The need of an Emergency Fund

By Larissa Fernand |  14-04-20 | 
 

The importance of an emergency fund has never been this apparent.

A friend is at home on leave without pay. I just read that 65% of home buyers are expected to default on their instalments linked to construction.

To be fair, even I never did give it much thought till last year. When Jet Airways collapsed, three pilots I personally knew had the carpet pulled from right under their feet. They had to worry about providing for their families and paying their equated monthly instalments (EMIs) on their home loans.

 Now, I am convinced on the need for an emergency fund.

Where must you keep this money?

Most people keep a bank fixed deposit as an emergency fund.

But emergencies, by nature, do not occur frequently. One may not have to dip into this kitty for years on end. So if you are looking at a vehicle that generates a better post-tax return, you could also consider a Liquid/Ultra Short Term Bond Fund. Investing in very short duration mutual fund scheme can give the benefit of indexation as well.

Or, it need not be either. It could be a combination of both.

Please do not rely on.....

  • Your credit card. You will be straddled with a very high interest rate and eventually land up in debt.
  • Your existing investments. If you use your existing investments to help you out in an emergency, you are doing yourself a big disservice. Don’t touch your retirement kitty or child’s education fund as far as possible. To stop contributing to this goal and pull money out from there, will backfire in the long run.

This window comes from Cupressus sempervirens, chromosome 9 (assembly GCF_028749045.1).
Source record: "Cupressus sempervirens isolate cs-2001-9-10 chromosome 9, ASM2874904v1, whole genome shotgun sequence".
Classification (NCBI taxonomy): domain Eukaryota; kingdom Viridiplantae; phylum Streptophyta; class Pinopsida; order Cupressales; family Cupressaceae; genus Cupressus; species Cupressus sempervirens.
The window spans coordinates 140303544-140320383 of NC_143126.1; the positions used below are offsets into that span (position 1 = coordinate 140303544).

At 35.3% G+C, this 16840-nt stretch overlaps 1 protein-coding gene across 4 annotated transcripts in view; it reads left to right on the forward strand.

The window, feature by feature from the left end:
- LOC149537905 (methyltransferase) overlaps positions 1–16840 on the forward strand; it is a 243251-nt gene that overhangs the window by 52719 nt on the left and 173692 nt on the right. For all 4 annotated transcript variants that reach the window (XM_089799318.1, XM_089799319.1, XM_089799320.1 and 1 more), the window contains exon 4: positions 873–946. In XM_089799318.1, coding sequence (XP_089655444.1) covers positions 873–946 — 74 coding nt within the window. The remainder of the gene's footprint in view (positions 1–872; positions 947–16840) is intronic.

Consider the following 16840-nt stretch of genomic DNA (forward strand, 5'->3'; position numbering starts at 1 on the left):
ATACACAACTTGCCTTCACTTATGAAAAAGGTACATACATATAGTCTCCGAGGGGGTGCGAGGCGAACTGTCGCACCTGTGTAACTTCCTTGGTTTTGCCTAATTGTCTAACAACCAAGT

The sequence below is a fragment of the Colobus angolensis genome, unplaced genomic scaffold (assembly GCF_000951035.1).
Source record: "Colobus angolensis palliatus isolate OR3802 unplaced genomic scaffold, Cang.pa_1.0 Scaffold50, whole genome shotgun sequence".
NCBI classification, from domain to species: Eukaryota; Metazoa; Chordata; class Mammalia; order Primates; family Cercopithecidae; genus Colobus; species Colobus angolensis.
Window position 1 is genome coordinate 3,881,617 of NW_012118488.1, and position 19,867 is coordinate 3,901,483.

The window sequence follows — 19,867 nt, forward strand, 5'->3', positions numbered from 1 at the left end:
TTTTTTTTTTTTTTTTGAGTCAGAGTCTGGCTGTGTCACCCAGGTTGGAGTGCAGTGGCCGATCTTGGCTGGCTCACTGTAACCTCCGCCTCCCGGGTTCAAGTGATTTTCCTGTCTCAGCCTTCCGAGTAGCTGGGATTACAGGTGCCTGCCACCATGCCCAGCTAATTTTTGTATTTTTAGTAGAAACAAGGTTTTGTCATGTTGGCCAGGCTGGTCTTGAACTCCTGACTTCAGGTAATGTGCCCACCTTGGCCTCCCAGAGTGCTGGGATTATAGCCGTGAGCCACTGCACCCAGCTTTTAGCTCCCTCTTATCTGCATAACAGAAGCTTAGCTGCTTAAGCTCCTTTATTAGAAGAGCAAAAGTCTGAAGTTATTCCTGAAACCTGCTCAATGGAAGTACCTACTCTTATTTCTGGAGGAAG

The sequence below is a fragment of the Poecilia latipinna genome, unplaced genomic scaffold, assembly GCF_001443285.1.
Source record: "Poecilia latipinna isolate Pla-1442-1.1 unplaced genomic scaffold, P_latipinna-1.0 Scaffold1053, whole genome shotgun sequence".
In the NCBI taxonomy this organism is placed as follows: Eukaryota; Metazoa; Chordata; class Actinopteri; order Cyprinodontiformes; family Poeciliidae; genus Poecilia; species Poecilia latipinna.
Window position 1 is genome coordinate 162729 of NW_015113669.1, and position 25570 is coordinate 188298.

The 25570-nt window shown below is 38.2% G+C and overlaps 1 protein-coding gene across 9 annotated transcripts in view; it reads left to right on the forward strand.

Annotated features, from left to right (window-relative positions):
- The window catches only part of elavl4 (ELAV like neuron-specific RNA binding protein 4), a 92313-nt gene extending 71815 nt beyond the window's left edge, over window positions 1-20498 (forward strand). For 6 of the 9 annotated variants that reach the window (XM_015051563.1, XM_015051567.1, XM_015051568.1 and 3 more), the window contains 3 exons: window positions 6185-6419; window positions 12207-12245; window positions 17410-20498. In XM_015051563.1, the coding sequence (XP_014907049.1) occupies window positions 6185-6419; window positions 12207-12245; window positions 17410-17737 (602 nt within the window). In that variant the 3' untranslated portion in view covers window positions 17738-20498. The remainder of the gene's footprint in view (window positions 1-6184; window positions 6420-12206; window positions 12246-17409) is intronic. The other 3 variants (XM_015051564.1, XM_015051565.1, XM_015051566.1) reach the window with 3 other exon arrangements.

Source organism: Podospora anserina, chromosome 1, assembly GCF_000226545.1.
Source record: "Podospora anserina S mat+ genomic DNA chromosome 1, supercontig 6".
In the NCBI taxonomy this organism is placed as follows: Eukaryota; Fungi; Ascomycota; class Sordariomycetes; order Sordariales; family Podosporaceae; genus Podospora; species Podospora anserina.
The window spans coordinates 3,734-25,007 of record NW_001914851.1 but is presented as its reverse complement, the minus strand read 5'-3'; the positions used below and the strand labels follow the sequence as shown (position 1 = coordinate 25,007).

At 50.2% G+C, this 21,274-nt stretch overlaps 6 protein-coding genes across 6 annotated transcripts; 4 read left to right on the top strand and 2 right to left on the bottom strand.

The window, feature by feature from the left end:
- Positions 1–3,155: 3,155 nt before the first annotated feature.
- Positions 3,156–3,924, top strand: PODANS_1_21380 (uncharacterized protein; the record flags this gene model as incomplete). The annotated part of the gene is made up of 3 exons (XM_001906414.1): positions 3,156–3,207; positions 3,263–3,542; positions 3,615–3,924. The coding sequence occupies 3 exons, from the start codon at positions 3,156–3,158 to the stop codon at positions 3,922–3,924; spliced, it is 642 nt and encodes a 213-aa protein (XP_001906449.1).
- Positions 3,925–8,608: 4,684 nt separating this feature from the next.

• Borrowing from family or friends.

What to keep in mind:

  • Have a concrete number in mind. And put in effort to ensure that it is as accurate as possible. Do not be vague.
  • Never put returns as the prime factor of your emergency fund. Returns should be the least of your concerns.
  • Ensure that others can tap into this fund. If you meet with an accident and cannot withdraw the money, the purpose is defeated. Make sure it is a joint holding.
  • You can build it gradually. If you decide that Rs 10 lakh needs to be your emergency fund, don’t panic if you do not have the money right away. Build it over time.
  • Don’t stick to the same amount you conceptualised years ago. The number of your dependents may increase; you may have another child or a parent may move in. Your spouse may have given up her job to be a home maker or start a new business. You may have taken on some debt.

How much?

Don’t go by what others suggest. Put in the hard work to come up with a number customized to your life. Depending on whether or not other family members are employed, you can look at 6 to 12 months of living expenses. Do note, these are mostly basic expenses, not lifestyle costs. Look at all these issues.

  • House: EMIs on your home loan, rent, monthly society outgoings
  • Basic expenses: Groceries, electricity bill, water bill, medication, necessities
  • Salaries: Driver, house help
  • Fees of children: School, tuition, other activities like music or dance classes
  • Sporadic Payments: Premiums towards health and life insurance, payments for Netflix and cable, gym membership
  • Investments: If you can truly afford it, it would be good if you even budget for your systematic investments in funds, though you can be flexible on this

An emergency can be emotionally very stressful. Don’t add financial stress to it. Be prepared, as far as possible.

Investment Involves Risk of Loss

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